Four-billion-year-old chemistry in cells today

Posted: 24 Jul 2014 06:40 AM PDT

Parts of the primordial soup in which life arose have been maintained in our cells today according to scientists. Research has revealed how cells in plants, yeast and very likely also in animals still perform ancient reactions thought to have been responsible for the origin of life -- some four billion years ago.

Genome analysis helps in breeding more robust cows

Posted: 24 Jul 2014 06:37 AM PDT

Genome analysis of 234 bulls has put researchers on the trail of DNA variants which influence particular characteristics in breeding bulls. For example, two variants have proven responsible for disruptions to the development of embryos and for curly hair, which is disadvantageous because more ticks and parasites occur in curly hair than in short, straight hair. These are the first results of the large 1000 Bull Genomes project on which some 30 international researchers are collaborating.

Detecting Salmonella in pork meat processing: New methods

Posted: 24 Jul 2014 06:37 AM PDT

Infections caused by foodborne microorganisms are an increasing public health burden. In a PhD project, new methods of characterizing and dectecting foodborne illness-causing Salmonella in pork meat processing and in bacteria in water, feed and food samples were studied.

One route to malaria drug resistance found

Posted: 24 Jul 2014 06:33 AM PDT

Researchers have uncovered a way the malaria parasite becomes resistant to an investigational drug. The discovery also is relevant for other infectious diseases including bacterial infections and tuberculosis. Fosmidomycin, an antibiotic, is being evaluated against malaria in phase 3 clinical trials in combination with other antimalarial drugs.

Why don't genetically identical cells behave identically? Cellular noise

Posted: 24 Jul 2014 06:28 AM PDT

One researcher is like a mechanic for cells: he takes them apart to see how they function. He can tell you what part is like a gas pedal and which part is like the brakes. Now he's can show us why these brakes don't work the same even in cells that are genetically identical.

Gene inhibitor, salmon fibrin restore function lost in spinal cord injury in rodents

Posted: 23 Jul 2014 11:18 AM PDT

A therapy combining salmon fibrin injections into the spinal cord and injections of a gene inhibitor into the brain restored voluntary motor function impaired by spinal cord injury, scientists have found. In a study on rodents, researchers achieved this breakthrough by turning back the developmental clock in a molecular pathway critical to the formation of corticospinal tract nerve connections and providing a scaffold so that neuronal axons at the injury site could grow and link up again.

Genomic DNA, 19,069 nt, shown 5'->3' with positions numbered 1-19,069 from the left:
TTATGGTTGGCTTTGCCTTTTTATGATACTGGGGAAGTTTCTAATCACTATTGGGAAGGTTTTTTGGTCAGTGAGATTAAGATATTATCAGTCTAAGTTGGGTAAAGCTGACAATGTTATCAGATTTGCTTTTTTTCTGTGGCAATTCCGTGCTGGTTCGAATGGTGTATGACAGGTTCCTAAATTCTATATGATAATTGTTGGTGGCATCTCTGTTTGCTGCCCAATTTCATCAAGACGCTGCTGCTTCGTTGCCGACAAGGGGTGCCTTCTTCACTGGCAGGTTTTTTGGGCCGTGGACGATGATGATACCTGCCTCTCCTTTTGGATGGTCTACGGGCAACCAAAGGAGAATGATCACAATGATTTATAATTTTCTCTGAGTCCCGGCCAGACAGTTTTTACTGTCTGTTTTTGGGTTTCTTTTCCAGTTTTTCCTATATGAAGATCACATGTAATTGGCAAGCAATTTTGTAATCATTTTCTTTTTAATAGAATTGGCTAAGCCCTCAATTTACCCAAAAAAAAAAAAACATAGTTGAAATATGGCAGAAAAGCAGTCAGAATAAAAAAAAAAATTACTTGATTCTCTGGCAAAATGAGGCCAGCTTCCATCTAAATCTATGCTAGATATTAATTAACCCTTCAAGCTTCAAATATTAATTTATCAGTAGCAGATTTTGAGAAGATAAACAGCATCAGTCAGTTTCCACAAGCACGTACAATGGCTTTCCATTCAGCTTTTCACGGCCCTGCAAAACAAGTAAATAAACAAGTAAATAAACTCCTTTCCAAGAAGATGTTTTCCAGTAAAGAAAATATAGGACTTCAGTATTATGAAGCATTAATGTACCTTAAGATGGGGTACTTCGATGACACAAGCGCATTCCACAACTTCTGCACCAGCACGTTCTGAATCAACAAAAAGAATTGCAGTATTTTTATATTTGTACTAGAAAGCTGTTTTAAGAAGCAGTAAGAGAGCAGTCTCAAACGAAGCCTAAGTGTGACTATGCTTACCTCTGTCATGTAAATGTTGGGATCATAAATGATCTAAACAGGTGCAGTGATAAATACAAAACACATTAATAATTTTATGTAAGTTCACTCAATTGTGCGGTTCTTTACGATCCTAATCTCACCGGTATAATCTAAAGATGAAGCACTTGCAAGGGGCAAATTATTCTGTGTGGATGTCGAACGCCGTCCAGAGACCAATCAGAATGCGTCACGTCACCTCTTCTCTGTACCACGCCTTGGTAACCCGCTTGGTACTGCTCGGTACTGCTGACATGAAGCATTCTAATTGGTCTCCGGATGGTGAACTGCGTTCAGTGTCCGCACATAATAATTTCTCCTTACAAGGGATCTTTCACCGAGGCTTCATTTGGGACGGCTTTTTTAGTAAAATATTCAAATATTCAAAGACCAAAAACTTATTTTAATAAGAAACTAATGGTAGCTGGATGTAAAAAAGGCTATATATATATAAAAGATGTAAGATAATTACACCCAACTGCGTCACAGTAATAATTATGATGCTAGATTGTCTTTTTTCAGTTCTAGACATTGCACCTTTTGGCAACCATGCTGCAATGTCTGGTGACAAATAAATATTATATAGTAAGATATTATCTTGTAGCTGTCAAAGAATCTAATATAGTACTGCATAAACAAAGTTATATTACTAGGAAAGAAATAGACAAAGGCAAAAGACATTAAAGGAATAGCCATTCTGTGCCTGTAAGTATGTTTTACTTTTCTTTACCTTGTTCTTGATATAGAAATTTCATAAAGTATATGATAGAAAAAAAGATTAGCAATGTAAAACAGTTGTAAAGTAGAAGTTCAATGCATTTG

Sapronoses: Diseases of another kind, caused by pathogenic microorganisms

Posted: 23 Jul 2014 11:18 AM PDT

The drought that has the entire country in its grip is affecting more than the color of people's lawns. It may also be responsible for the proliferation of a heat-loving amoeba commonly found in warm freshwater bodies, such as lakes, rivers and hot springs, which the drought has made warmer than usual this year. Sapronoses are infectious diseases caused by pathogenic microorganisms that inhabit aquatic ecosystems and/or soil rather than a living host.

Dead body feeding larvae useful in forensic investigations

Posted: 23 Jul 2014 09:39 AM PDT

Non-biting blow fly Chrysomya megacephala is commonly found in dead bodies and is used in forensic investigations to determine the time of death, referred to as the post mortem interval. A report of synanthropic derived form of C. megacephala from Tamil Nadu is provided for the first time based on morphological features and molecular characterization through generation of DNA barcoding.

Protein evolution follows modular principle

Posted: 23 Jul 2014 09:39 AM PDT

Similarities between proteins reveal that their great diversity has arisen from smaller building blocks. Proteins consist of long chains of 20 different amino acid building blocks that fold into a characteristic three-dimensional structure. It is noteworthy that some modules, known as protein domains, occur more frequently than others. Scientists suspect that many of these domains share a common evolutionary origin.

New model helps explain how provisions promote or reduce wildlife disease